(iii) For purposes of tracking the ACL, recreational landings will be monitored based on the commercial fishing year, July 1 through June 1.

(2)Atlantic migratory group king mackerel—(i)Commercial sector—(A) If commercial landings, as estimated by the SRD, reach or are projected to reach the quota specified in § 622.42(c)(1)(ii) (commercial ACL), the AA will file a notification with the Office of the Federal Register to close the commercial sector for the remainder of the fishing year.

(B) In addition to the measures specified in paragraph (h)(2)(i)(A) of this section, if the sum of the commercial and recreational landings, as estimated by the SRD, exceeds the stock ACL, as specified in paragraph (h)(2)(iii) of this section, and Atlantic migratory group king mackerel are overfished, based on the most recent status of U.S. Fisheries Report to Congress, the AA will file a notification with the Office of the Federal Register, at or near the beginning of the following fishing year to reduce the commercial quota (commercial ACL) for that following year by the amount of any commercial sector overage in the prior fishing year.

(ii)Recreational sector.(A) If the sum of the commercial and recreational landings, as estimated by the SRD, exceeds the stock ACL, as specified in paragraph (h)(2)(iii) of this section, the AA will file a notification with the Office of the Federal Register, at or near the beginning of the following fishingyear to reduce the bag limit by the amount necessary to ensure recreational landings may achieve the recreational annual catch target (ACT), but do not exceed the recreational ACL, in the following fishing year. The recreational ACT is 6.11 million lb (2.77 million kg). The recreational ACL is 6.58 million lb (2.99 million lb).

(B) In addition to the measures specified in paragraph (h)(2)(ii)(A) of this section, if the sum of the commercial and recreational landings, as estimated by the SRD, exceeds the stock ACL, as specified in paragraph (h)(2)(iii) of this section, and Atlantic migratory group king mackerel are overfished, based on the most recent status of U.S. Fisheries Report to Congress, the AA will file a notification with the Office of the Federal Register, at or near the beginning of the following fishing year to reduce the recreational ACL and ACT for that following year by the amount of any recreational sector overage in the prior fishing year.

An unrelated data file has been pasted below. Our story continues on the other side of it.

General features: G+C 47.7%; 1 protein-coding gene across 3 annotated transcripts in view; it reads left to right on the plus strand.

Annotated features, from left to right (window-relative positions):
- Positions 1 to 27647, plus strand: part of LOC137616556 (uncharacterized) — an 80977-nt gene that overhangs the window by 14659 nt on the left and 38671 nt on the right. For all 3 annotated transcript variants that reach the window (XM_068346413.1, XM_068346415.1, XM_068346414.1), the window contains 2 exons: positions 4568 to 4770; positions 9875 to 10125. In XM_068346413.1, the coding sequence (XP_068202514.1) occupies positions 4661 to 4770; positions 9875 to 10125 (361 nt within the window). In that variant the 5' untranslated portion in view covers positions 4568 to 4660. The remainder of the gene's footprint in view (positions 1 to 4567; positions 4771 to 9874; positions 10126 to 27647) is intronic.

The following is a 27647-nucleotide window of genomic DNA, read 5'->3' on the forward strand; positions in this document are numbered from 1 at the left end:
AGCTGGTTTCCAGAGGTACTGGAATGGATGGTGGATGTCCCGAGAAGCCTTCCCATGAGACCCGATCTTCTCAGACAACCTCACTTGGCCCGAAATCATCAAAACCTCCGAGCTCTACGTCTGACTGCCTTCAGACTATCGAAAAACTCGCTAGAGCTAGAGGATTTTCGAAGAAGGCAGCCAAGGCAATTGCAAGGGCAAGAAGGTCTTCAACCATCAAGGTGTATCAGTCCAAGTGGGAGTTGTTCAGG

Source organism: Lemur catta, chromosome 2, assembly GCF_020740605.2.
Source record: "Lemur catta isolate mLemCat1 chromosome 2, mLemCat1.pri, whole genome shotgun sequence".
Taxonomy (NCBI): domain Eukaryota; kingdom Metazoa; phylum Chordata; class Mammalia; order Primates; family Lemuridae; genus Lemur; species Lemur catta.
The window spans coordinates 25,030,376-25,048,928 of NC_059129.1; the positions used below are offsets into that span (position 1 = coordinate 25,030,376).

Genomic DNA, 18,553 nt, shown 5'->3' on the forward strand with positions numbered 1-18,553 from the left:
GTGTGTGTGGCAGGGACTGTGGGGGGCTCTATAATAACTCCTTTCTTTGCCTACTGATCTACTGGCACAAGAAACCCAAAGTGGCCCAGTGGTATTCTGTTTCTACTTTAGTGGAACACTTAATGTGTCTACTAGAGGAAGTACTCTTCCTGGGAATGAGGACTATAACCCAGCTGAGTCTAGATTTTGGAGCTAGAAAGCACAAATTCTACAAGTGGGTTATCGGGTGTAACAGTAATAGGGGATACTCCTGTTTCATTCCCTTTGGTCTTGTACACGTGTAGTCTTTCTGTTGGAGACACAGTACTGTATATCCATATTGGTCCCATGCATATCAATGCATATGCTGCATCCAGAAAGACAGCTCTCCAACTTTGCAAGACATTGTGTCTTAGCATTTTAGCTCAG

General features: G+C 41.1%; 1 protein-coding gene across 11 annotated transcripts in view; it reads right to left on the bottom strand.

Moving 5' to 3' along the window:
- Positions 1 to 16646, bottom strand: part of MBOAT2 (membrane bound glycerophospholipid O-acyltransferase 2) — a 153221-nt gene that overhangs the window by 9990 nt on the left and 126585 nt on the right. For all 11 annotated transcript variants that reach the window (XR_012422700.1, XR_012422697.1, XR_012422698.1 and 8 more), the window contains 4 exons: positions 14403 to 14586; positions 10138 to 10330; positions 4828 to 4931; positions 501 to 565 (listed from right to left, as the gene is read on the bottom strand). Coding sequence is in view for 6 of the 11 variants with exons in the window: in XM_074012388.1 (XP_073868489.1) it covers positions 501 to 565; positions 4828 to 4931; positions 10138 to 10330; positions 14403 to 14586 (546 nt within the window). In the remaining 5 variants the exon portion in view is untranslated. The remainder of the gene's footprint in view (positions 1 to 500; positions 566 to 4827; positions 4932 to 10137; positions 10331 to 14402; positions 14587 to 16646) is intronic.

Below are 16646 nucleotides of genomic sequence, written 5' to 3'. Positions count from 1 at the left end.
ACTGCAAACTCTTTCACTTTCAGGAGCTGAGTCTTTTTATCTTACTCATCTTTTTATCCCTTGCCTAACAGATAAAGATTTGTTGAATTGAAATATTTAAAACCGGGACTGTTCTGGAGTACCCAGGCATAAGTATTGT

(C) For purposes of tracking the ACL, recreational landings will be evaluated based on the commercial fishing year, March through February. Recreational landings will be evaluated relative to the ACL based on a moving multi-year average of landings, as described in the FMP.

(iii) The stock ACL for Atlantic migratory group king mackerel is 10.46 million lb (4.75 million kg).

(3)Gulf migratory group Spanish mackerel—(i) If the sum of the commercial and recreational landings, as estimated by the SRD, reaches or is projected to reach the stock ACL, as specified in paragraph (h)(3)(iii) of this section, the AA will file a notification with the Office of the Federal Register to close the commercial and recreational sectors for the remainder of the fishing year. On and after the effective date of such a notification, all sale and purchase of Gulf migratory group Spanish mackerel is prohibited and the harvest and possession limit of this species in or from the Gulf EEZ is zero. This possession limit also applies in the Gulf on board a vessel for which a valid Federal charter vessel/headboat permit for coastal migratory pelagic fish has been issued, without regard to where such species were harvested, i.e., in state or Federal waters.

(ii) For purposes of tracking the ACL, recreational landings will be evaluated based on the commercial fishing year, April through March.

(iii) The stock ACL for Gulf migratory group Spanish mackerel is 5.15 million lb (4.75 million kg).

(4)Atlantic migratory group Spanish mackerel—(i)Commercial sector—(A) If commercial landings, as estimated by the SRD, reach or are projected to reach the quota specified in § 622.42(c)(2)(ii) (commercial ACL), the AA will file a notification with the Office of the Federal Register to close the commercial sector for the remainder of the fishing year.

(B) In addition to the measures specified in paragraph (h)(4)(i)(A) of this section, if the sum of the commercial and recreational landings, as estimated by the SRD, exceeds the stock ACL, as specified in paragraph (h)(4)(iii), and Atlantic migratory group Spanish mackerel are overfished, based on the most recent status of U.S. Fisheries Report to Congress, the AA will file a notification with the Office of the Federal Register, at or near the beginning of the following fishing year to reduce the commercial quota (commercial ACL) for that following year by the amount of any commercial sector overage in the prior fishing year.

(ii)Recreational sector.(A) If the sum of the commercial and recreational landings, as estimated by the SRD, exceeds the stock ACL, as specified in paragraph (h)(4)(iii) of this section, the AA will file a notification with the Office of the Federal Register, at or near the beginning of the following fishing year to reduce the bag limit by the amount necessary to ensure recreational landings may achieve the recreational ACT, but do not exceed the recreational ACL, in the following fishing year. The recreational ACT is 2.32 million lb (1.05 million kg). The recreational ACL is 2.56 million lb (1.16 million kg).